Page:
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The role of AHPCO Technology in reducing allergic rhinitis cases as Air Purifier, Surface Sterilizer and Ice Maker sterilizer
EP22728
Poster Title: The role of AHPCO Technology in reducing allergic rhinitis cases as Air Purifier, Surface Sterilizer and Ice Maker sterilizer
Submitted on 21 Feb 2015
Author(s): Dr. Nabarun K. Ghosh, PhD1, Dr. Constantine K. Saadeh, MD FAAAAI2, Dr. Jeff Bennert, PhD CTN3 and Ms. Griselda Estrada, BS1
Affiliations: 1. Life, Earth & Environmental Sciences West Texas A&M University, Canyon, Texas 79015 2. Allergy ARTS, Amarillo, TX 79124 3. Air Oasis, Research and Development, Amarillo, Texas 79118
This poster was presented at AAAAI Meeting 2015 at Houston, Txas
Poster Views: 1,537
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Poster Information
Abstract: The ice served in six out of ten of Britain’s most popular high street restaurants contains more bacteria than the toilet water, in a recent investigation “The Daily Mail” has found. Scientific tests revealed that ice from many restaurants had higher levels of bacteria than samples of water taken from their lavatory bowls(3). Dirty ice machine causing contamination via ice cubes is also a major health problem in other countries including the United States (4). To prevent any potential contamination, the interior surfaces of the ice machine must be cleaned and sanitized regularly. This report justifies the demand and use of novel equipment that will sanitize the surface of an ice machine continuously. We evaluated the Bi-Polar® unit built by Air Oasis in sanitizing the ice machine surface. The Bi-Polar® creates cold plasma discharge which consists of positive and negative ions from water vapor in the air. Positive and negative ions attach to particles and allergens such as dust, smoke, pollen and dander. Particles cluster together to create larger particles and those larger heavy particles drop out of the air and are easily trapped in filters. We prepared petri-plates using Brain Heart Infusion Agar (Difco) to assess the capability of the Bi-Polar® unit in reducing contamination in the ice makers. Two sets of petri-plates were inoculated with sterile cotton swab with the inoculum collected from the ice-maker surface at the time intervals of 24, 48, 72, 120 and 168 hours. The colonies representing microbial growth were observed after 24 hours of incubation at 37o Celsius. The bacterial colonies were differentiated from the fungal ones based on their texture and surface features using a SZ-40 stereo-scope attached to goose neck fiber optics light source. We prepared slides from bacterial colonies stained with Gram staining and fungi with Lacto-Phenol Cotton Blue stain. The slides were observed and micrographed at 100X with a Leica DM-750 microscope (1A-F). We compared the two sets of petri-plates and slides prepared from with running and without running the Bi-Polar® unit. After running the Bi-Polar® 168 hours or more, there was a significant reduction in microbial entities including bacteria, fungi, slime molds and Cyanobacteria that has left blue green patches on the ice maker’s wall. Our investigation demonstrated the possibilities of contamination with a number of pathogens from a not so cleaned ice maker and that can be reduced significantly by using a Bi-Polar® unit.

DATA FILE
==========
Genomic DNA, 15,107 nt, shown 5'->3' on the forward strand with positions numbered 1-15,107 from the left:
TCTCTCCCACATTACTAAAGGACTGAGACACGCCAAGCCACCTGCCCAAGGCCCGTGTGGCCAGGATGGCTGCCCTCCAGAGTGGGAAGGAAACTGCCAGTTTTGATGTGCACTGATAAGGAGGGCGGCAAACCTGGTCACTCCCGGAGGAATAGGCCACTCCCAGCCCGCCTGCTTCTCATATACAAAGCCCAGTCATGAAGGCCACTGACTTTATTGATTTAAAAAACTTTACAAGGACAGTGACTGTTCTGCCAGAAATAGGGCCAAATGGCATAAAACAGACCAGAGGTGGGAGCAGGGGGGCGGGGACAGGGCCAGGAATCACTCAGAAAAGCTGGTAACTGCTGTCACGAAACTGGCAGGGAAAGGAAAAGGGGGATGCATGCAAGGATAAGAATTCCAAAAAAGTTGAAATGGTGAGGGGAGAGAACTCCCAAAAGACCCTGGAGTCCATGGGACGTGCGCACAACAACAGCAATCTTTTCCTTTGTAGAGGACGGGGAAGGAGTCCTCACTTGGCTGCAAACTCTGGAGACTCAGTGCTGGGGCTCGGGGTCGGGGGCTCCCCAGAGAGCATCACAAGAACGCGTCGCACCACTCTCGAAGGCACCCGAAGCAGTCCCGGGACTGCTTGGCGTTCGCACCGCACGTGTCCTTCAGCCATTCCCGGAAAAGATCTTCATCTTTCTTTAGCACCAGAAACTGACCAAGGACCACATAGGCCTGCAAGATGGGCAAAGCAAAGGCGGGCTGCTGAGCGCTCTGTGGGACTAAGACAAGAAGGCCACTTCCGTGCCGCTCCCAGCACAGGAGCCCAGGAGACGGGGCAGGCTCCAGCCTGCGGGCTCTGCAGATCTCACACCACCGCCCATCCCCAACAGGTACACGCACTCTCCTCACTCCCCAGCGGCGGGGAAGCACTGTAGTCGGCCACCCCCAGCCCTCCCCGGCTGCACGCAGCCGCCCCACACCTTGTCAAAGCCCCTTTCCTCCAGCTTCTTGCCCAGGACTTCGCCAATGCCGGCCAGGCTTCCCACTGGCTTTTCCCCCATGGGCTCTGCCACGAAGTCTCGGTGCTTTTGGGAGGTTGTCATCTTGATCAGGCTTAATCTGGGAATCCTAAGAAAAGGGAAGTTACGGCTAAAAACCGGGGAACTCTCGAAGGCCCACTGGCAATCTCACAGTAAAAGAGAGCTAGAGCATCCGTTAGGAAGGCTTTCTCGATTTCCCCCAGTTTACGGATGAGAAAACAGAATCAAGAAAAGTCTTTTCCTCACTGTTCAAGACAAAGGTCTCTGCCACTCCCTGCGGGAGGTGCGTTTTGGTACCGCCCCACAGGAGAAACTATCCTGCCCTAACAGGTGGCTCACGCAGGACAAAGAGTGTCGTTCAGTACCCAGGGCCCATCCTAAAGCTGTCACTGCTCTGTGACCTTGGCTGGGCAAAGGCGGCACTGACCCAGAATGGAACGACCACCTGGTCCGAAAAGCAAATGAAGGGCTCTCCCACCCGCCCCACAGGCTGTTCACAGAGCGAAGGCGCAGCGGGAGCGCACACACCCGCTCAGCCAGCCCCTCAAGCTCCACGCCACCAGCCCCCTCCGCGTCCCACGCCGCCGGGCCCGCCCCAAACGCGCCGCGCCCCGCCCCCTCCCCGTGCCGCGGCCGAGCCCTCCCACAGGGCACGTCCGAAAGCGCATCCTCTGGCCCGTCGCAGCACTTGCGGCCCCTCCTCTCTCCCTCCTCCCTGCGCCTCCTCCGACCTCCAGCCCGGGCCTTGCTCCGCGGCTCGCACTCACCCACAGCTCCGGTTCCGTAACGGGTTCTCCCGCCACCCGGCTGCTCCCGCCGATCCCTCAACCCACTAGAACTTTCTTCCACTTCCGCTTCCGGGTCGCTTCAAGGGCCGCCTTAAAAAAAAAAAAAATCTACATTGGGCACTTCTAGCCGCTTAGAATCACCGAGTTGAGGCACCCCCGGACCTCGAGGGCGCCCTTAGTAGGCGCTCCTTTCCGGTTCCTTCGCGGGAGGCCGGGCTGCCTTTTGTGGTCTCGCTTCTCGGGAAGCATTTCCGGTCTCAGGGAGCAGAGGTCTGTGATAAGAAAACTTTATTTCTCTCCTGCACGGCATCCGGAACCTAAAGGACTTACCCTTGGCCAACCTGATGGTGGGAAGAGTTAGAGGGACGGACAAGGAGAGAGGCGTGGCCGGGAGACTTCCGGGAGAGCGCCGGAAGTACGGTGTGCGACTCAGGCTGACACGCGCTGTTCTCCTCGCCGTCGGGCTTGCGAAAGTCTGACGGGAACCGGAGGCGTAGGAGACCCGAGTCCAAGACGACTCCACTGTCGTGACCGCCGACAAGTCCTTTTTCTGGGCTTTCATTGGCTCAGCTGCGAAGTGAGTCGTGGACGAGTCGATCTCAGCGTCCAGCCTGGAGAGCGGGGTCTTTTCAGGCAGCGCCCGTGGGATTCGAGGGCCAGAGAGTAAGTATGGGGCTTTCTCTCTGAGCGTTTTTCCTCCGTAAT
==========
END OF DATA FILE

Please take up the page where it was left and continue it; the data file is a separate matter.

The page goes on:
Summary: Dirty ice makers can cause potential health hazards. To prevent any potential contamination, the interior surfaces of the ice machine must be cleaned and sanitized regularly. This report justifies the demand and use of novel equipment that will sanitize the surface of an ice machine continuously. We evaluated the Bi-Polar® unit built by Air Oasis (1.2) in sanitizing the ice machine surface.References: 1.Air Oasis web site: http://www.airoasis.com/
2. Ghosh. N., A. Aranda, J. Bennert (2011). Photo-Catalytic Oxidation Nanotechnology Used in Luna Improved the Air Quality by Reducing Volatile Organic Compounds and Airborne Pathogens (2011) International Journal of the Computer, the Internet and Management, Vol. 19 No. SP1, 2011: 2.1-2.5
3.The Daily Mail: Ice cubes have more bacteria…… http://www.dailymail.co.uk/news/article-2334533/Ice-restaurants-bacteria-wa- ter-toilets.html#ixzz3GvTycvvm
4. Dirty Ice-Maker in Houston, Texas: http://www.houstontx.gov/health/Food/slime.htm
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